What Ghost in the Shell’s box office bomb should prove to Hollywood

The numbers are in, and the people have spoken: We’d like to see more diversity please! And we’re definitely not asking for a friend.

Ghost in the Shell made $18.7 million on its opening weekend, far below it’s modest $30 million expected range for U.S. moviegoers. Even considering overseas sales, this is a paltry showing for a movie that spent $150 million to produce. And you don’t have to be a stereotypical Asian mathlete to understand why.

Even those that say they “see no color” can admit that white-washing had a significant impact on ticket sales, as Paramount themselves have admitted to.

To be fair, it’s not just Asians. African-Americans have seen it with the Oscars…while other people of color such as Latino-Americans and Native-Americans have seen their share of racial discrimination in Tinsel-town.

I also won’t get into the intricacies of the debate surrounding Japanese culture, anime, and the Ghost in the Shell history. Because there’s enough articles out there for that. But just for the record, no, anime drawings aren’t necessarily trying to be white…that’s just how Japanese people view themselves. This Kotaku article sums it up better than I can.

I would like to speak specifically about the main issue of the severe lack of roles offered to Asian-Americans, and the bigger issue of Asian representation in Hollywood. The biggest problem that many seem to miss, besides the long, ugly history of Asian stereotypes in the film industry, is my belief that there’s a continued narrative among producers that Asians aren’t relatable because Asians aren’t viewed as your typical “American”.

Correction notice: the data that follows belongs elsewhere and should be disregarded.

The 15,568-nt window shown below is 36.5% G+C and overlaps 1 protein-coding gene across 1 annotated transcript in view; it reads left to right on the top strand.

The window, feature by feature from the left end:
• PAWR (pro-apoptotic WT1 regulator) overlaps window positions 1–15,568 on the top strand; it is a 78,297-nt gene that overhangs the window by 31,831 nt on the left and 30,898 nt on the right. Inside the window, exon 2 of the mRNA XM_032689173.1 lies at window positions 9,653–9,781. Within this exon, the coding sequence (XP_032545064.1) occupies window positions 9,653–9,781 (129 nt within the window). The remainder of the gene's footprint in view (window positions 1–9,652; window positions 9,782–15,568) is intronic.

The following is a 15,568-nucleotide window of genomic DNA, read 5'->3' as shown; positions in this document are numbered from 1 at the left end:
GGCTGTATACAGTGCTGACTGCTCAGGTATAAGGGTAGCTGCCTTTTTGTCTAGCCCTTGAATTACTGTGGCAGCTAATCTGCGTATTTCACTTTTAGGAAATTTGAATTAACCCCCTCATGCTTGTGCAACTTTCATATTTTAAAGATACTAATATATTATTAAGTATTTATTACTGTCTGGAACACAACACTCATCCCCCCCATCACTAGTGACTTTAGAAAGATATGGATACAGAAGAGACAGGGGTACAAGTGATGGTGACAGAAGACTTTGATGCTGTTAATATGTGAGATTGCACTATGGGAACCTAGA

I believe this because almost every TV show/movie reinforces Asian (and POC) stereotypes at every turn. Take a look at these tropes and see if these don’t look familiar to you:

All Asians know martial arts

Asian Dragon Lady

The Asian nerd

The submissive Asian

Think about the last time you saw movie with an Asian person that didn’t carry a trope in this matter? It’s few and far between, and I could probably count the number of them on one hand.

Why can’t Asians simply play a lead role in a Rom-com? Or as a superhero? What would that even look like? Well, thanks to the internet we have some idea, and it looks freaking amazing.

Because even American Apple Pie has a little browness to it.

Let’s break this down a little-with every movie or show that has a casting controversy behind it, there appears to be fair arguments on both sides:

  • Ghost in the shell-she’s a robot (not necessarily Japanese).
  • Doctor Strange-they didn’t want to cast a stereotypical asian.
  • Great Wall-it’s a fictional fantasy, not a historical.
  • Last Airbender-well, there’s really no argument for that bullshit.

Whether it’s a whitewashing, the white savior trope, or a broader westernization of eastern originals, the issue largely centers around the main issue, which is:

Why is it that white actors land a vast majority of lead roles, even if the description is a little ambiguous as far as race? And why is white always the default “American”, or for that matter, human being?